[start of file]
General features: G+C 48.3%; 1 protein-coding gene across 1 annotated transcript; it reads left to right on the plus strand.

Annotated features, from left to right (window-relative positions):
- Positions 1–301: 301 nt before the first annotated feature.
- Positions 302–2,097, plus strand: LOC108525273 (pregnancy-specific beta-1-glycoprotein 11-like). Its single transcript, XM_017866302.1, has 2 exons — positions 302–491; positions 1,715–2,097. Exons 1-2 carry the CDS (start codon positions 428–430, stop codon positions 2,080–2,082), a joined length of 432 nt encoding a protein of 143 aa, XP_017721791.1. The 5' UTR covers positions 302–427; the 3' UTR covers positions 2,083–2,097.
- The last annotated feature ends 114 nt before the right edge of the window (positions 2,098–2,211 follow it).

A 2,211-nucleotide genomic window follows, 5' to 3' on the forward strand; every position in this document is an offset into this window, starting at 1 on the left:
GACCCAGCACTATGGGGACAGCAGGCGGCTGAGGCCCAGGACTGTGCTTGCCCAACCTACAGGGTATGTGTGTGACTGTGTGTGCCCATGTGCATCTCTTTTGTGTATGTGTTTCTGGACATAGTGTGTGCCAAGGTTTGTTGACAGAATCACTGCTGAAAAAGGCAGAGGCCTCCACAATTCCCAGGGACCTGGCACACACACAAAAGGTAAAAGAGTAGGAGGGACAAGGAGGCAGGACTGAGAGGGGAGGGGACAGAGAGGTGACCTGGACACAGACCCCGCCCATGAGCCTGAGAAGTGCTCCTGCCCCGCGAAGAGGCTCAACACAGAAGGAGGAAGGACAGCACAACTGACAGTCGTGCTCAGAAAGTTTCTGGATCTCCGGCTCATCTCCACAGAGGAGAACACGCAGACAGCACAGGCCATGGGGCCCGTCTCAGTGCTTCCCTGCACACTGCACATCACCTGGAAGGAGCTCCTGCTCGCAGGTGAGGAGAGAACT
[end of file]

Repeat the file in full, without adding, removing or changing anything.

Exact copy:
General features: G+C 48.3%; 1 protein-coding gene across 1 annotated transcript; it reads left to right on the plus strand.

Annotated features, from left to right (window-relative positions):
- Positions 1–301: 301 nt before the first annotated feature.
- Positions 302–2,097, plus strand: LOC108525273 (pregnancy-specific beta-1-glycoprotein 11-like). Its single transcript, XM_017866302.1, has 2 exons — positions 302–491; positions 1,715–2,097. Exons 1-2 carry the CDS (start codon positions 428–430, stop codon positions 2,080–2,082), a joined length of 432 nt encoding a protein of 143 aa, XP_017721791.1. The 5' UTR covers positions 302–427; the 3' UTR covers positions 2,083–2,097.
- The last annotated feature ends 114 nt before the right edge of the window (positions 2,098–2,211 follow it).

A 2,211-nucleotide genomic window follows, 5' to 3' on the forward strand; every position in this document is an offset into this window, starting at 1 on the left:
GACCCAGCACTATGGGGACAGCAGGCGGCTGAGGCCCAGGACTGTGCTTGCCCAACCTACAGGGTATGTGTGTGACTGTGTGTGCCCATGTGCATCTCTTTTGTGTATGTGTTTCTGGACATAGTGTGTGCCAAGGTTTGTTGACAGAATCACTGCTGAAAAAGGCAGAGGCCTCCACAATTCCCAGGGACCTGGCACACACACAAAAGGTAAAAGAGTAGGAGGGACAAGGAGGCAGGACTGAGAGGGGAGGGGACAGAGAGGTGACCTGGACACAGACCCCGCCCATGAGCCTGAGAAGTGCTCCTGCCCCGCGAAGAGGCTCAACACAGAAGGAGGAAGGACAGCACAACTGACAGTCGTGCTCAGAAAGTTTCTGGATCTCCGGCTCATCTCCACAGAGGAGAACACGCAGACAGCACAGGCCATGGGGCCCGTCTCAGTGCTTCCCTGCACACTGCACATCACCTGGAAGGAGCTCCTGCTCGCAGGTGAGGAGAGAACT